I was 14 or 15 years old (in 10th grade), I was studying Talmud for the first time as a student in
the Prozdor program, and I did NOT get it. Or at least, it didn’t speak to me, and I didn’t think it was something I’d return to once the school year was over.
Little did I know.
Or maybe some hidden part of my neshama, my soul, DID know that one day, when I was ready, I would fall, and fall hard, for Talmud and rabbinic literature, so much so that I would eventually make a career of studying and teaching it. And maybe one sign that I did know in some subconscious way is that I did not get rid of the volume I studied from that year. It sat in my parents’ home for a number of years, until finally, as a rabbi and a doctoral student at JTS, I finally retrieved it and put it on the shelves of my own home.
So why am I recalling this for you today? Because there’s a link between what I studied that year, and this week’s parashah, Va-Ethanan. The material we learned was not much, only about a page and a half – but it was from the Tractate Berakhot, and it was about the obligation to recite the Shema – which appears in Deut. 6:4, followed by the paragraph traditionally known as “the V’Ahavta” (vv. 5-9), as part of this week’s Torah reading. The Shema is a crucial part of the morning and evening services with which we start and end our days. It is a statement of the most fundamental theological principle in a religion that otherwise typically de-emphasizes systematic theological statements. God is the sole and unified Divinity in the universe, and God is our God as the People of Israel. And so I found myself returning to that small Talmudic snippet to see what it could teach me not quite forty years later – for even Torah we have already learned once, or twice, or multiple times, can have new things to teach us.
One of the pieces I find myself drawn to in this moment is a mishnah on 15a and the short discussion thereto. The underlying question of the mishnah is about a detail of how we are to recite the Shema. Ideally, it should be said aloud. But what if one said it quietly, so quietly that one did not even oneself hear what was said? Rabbi Yose says that the religious obligation has not been adequately fulfilled; Rabbi Yehudah says that it has. The talmudic commentary thus asks how each rabbi has come to his position:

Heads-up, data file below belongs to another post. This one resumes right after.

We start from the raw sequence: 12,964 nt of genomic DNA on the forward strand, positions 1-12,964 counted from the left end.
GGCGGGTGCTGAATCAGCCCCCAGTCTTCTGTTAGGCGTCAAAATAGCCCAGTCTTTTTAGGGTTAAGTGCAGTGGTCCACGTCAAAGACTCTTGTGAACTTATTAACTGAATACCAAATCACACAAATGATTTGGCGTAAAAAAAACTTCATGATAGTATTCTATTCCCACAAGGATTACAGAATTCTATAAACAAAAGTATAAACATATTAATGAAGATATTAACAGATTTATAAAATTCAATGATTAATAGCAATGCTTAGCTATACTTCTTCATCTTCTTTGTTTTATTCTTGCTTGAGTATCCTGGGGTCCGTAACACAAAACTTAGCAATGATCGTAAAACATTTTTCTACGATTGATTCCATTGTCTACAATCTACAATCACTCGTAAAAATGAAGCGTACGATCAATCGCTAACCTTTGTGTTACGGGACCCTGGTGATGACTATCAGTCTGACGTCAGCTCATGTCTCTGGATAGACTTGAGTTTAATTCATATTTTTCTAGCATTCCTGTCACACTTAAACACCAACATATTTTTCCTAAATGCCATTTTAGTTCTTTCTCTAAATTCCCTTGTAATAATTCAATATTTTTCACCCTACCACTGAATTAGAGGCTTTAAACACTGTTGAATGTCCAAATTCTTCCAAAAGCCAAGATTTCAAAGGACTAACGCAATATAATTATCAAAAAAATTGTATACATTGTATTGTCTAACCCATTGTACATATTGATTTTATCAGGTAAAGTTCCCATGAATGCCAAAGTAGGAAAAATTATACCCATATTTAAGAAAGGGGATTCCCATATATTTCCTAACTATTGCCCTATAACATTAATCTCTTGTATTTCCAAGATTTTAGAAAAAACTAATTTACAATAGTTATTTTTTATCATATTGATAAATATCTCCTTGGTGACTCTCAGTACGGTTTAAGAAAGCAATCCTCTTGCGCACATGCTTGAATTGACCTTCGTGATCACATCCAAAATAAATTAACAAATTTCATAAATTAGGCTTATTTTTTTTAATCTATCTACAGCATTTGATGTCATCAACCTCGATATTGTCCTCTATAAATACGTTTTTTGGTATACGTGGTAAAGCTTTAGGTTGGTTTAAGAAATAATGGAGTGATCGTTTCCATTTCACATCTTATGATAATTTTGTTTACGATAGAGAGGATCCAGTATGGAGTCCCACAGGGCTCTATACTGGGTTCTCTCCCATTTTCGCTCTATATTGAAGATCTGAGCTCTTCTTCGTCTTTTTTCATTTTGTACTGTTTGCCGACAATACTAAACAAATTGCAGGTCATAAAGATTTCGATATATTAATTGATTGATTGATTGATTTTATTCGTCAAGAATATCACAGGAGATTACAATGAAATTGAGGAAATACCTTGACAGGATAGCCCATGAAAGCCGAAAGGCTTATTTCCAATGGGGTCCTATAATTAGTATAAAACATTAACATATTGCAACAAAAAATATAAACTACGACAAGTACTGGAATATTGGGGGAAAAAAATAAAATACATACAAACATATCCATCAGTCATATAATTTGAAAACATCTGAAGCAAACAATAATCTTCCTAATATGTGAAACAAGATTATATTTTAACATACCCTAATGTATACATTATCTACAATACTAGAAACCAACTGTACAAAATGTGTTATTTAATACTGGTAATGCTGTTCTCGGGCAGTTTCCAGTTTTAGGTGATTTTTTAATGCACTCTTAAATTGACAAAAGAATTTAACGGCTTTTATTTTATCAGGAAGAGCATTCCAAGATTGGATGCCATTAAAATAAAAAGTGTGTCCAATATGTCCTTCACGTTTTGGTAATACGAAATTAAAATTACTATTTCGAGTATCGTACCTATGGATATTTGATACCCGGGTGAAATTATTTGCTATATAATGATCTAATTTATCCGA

What is Rabbi Yose’s reasoning? Because it is written “Hear” – (this means) you must make audible (hearable) to your ears (the words) you bring forth from your mouth.
Whereas the other teacher (Rabbi Yehudah) holds that “Hear” (means) in any language which you comprehend.
(Actually) Rabbi Yose derives both (rules) from it.
The discussion hinges on the Hebrew root shin, mem, ayin, which has multiple, inter-related meanings. The most basic of these is “hear,” but it can also connote understanding and learning (indeed, the phrase I have translated above as “derives…from it” is “shema mina” in the original). Which of these is intended here?
There is a good argument to be made for either “Hear” or “Understand.” As I’ve already stated, the Shema is about as basic and fundamental a statement of Jewish belief as there is. In a discussion on the previous page (14b), which my class also learned that long-ago year, the Talmud discusses the order of the paragraphs we say in the Shema (which in addition to Deut. 6:4-9 includes Deut. 11:13:21 and Num. 15:37-41), and why we say them in the order we do. One answer is that we must first accept – actively and vocally – God’s sovereignty over us (recite Deut. 6:4), and only then can we turn to the commandments that are described in the following three paragraphs, such as teaching our children, putting mezuzot on our doorposts, wearing tefillin, and having tzitzit on the corners of our garments. The Shema is our statement of that acceptance.
Thus, it makes sense that if this is what we really and truly believe, indeed if this is the foundation of our belief system and way of life more generally, then we should be willing, and obligated, to say so out loud, such that we – and others – can hear ourselves say it. It also makes sense that if this is what we really and truly believe, indeed if this is the foundation of our belief system and way of life more generally, then we need to fully know and understand what we are saying, including being permitted to say the Shema in our native language even if that is not Hebrew.
And why does this seem so significant to me now? I can’t speak for anyone else, but I highly doubt that I am alone in the feeling that this is a historical moment that especially calls on us to know who we are and what we believe, what guides us, and how we decide to act in the world. “Shema” – you can know that you genuinely believe something if you feel willing and obligated to speak it loudly enough that it can be heard, that you can hear yourself say it. “Shema” – you can’t be sure you genuinely believe something if you are saying it in words you don’t truly understand.
Ultimately, the halakhah, Jewish law, was decided in favor of Rabbi Yehudah: although one should ideally say the Shema out loud, after the fact one has still fulfilled the obligation even if it was not said audibly (the point of agreement that Shema may be said in any language is also accepted halakhah). But I’m carrying Rabbi Yose’s point with me too as I go into this Shabbat, and from there into whatever wild new events the coming week will bring, when we will no doubt be called on to speak our truths and our most fundamental beliefs both audibly and clearly.